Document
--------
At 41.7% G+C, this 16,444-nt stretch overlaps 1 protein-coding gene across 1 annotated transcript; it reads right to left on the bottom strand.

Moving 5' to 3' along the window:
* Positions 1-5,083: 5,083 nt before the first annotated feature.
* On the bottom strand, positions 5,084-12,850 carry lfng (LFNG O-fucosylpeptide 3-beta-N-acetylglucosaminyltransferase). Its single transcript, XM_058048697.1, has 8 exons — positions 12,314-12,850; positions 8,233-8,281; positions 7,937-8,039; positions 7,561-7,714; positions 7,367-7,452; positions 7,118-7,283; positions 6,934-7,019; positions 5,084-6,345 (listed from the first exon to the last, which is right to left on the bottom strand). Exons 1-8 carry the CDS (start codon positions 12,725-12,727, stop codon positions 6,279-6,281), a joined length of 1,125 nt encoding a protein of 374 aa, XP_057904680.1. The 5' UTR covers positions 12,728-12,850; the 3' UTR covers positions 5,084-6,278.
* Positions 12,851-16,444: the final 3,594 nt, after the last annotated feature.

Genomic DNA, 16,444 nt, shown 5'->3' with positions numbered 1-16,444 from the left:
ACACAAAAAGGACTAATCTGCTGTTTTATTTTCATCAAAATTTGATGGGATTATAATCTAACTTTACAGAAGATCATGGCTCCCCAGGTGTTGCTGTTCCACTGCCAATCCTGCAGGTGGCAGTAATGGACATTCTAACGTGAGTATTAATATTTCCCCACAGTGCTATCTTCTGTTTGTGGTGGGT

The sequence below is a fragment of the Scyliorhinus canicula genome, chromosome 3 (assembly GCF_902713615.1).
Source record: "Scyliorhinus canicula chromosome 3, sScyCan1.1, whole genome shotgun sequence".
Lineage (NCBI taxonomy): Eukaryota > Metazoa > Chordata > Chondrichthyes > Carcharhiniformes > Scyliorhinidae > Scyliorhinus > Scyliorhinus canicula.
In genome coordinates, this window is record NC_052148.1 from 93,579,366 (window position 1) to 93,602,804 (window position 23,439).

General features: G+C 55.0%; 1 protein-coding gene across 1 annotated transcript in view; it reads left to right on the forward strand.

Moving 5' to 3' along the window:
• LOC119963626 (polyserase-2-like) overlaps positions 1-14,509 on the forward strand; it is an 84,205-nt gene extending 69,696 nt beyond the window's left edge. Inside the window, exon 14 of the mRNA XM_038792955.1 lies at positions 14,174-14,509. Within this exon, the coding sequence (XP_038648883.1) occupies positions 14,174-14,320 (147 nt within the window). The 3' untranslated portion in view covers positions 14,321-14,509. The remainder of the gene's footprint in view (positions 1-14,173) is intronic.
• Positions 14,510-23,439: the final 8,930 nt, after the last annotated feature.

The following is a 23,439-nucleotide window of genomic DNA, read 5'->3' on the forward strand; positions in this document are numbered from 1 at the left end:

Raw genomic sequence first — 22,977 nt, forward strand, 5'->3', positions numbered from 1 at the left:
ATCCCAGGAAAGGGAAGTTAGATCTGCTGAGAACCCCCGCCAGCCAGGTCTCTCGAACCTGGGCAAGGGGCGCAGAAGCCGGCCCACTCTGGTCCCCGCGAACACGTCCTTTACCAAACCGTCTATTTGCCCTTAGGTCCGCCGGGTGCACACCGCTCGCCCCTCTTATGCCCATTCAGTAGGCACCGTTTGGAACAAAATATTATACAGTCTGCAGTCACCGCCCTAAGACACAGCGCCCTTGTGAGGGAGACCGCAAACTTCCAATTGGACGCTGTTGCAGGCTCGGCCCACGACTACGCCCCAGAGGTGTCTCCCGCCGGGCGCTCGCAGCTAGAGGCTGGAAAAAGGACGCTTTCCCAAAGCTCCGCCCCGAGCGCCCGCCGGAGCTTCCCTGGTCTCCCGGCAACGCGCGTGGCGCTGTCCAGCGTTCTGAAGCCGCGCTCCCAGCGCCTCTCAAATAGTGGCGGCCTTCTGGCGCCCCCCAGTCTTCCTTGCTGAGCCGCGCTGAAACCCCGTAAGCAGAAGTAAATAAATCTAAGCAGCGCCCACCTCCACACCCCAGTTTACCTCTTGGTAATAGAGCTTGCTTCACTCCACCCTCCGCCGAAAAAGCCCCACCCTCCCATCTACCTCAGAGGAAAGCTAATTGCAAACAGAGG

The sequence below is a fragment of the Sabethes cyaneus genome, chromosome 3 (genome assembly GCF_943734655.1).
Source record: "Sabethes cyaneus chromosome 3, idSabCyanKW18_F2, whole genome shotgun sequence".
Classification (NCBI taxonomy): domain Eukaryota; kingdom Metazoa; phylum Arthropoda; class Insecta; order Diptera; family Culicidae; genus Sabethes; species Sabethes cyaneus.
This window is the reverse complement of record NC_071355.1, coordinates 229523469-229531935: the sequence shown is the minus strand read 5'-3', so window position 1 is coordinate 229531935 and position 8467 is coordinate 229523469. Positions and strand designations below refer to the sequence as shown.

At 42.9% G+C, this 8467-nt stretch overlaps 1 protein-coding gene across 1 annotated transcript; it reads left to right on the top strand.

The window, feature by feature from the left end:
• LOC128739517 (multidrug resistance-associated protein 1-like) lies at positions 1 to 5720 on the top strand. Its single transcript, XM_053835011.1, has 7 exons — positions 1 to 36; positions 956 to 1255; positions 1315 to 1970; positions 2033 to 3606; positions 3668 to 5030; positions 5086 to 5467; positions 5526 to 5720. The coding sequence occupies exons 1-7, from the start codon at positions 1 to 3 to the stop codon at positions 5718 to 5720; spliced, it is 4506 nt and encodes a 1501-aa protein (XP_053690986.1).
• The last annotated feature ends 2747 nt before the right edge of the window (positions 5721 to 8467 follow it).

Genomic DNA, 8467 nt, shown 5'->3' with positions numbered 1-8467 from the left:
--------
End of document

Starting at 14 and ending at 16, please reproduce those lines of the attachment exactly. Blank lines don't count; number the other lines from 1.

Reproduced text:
• LOC119963626 (polyserase-2-like) overlaps positions 1-14,509 on the forward strand; it is an 84,205-nt gene extending 69,696 nt beyond the window's left edge. Inside the window, exon 14 of the mRNA XM_038792955.1 lies at positions 14,174-14,509. Within this exon, the coding sequence (XP_038648883.1) occupies positions 14,174-14,320 (147 nt within the window). The 3' untranslated portion in view covers positions 14,321-14,509. The remainder of the gene's footprint in view (positions 1-14,173) is intronic.
• Positions 14,510-23,439: the final 8,930 nt, after the last annotated feature.

The following is a 23,439-nucleotide window of genomic DNA, read 5'->3' on the forward strand; positions in this document are numbered from 1 at the left end: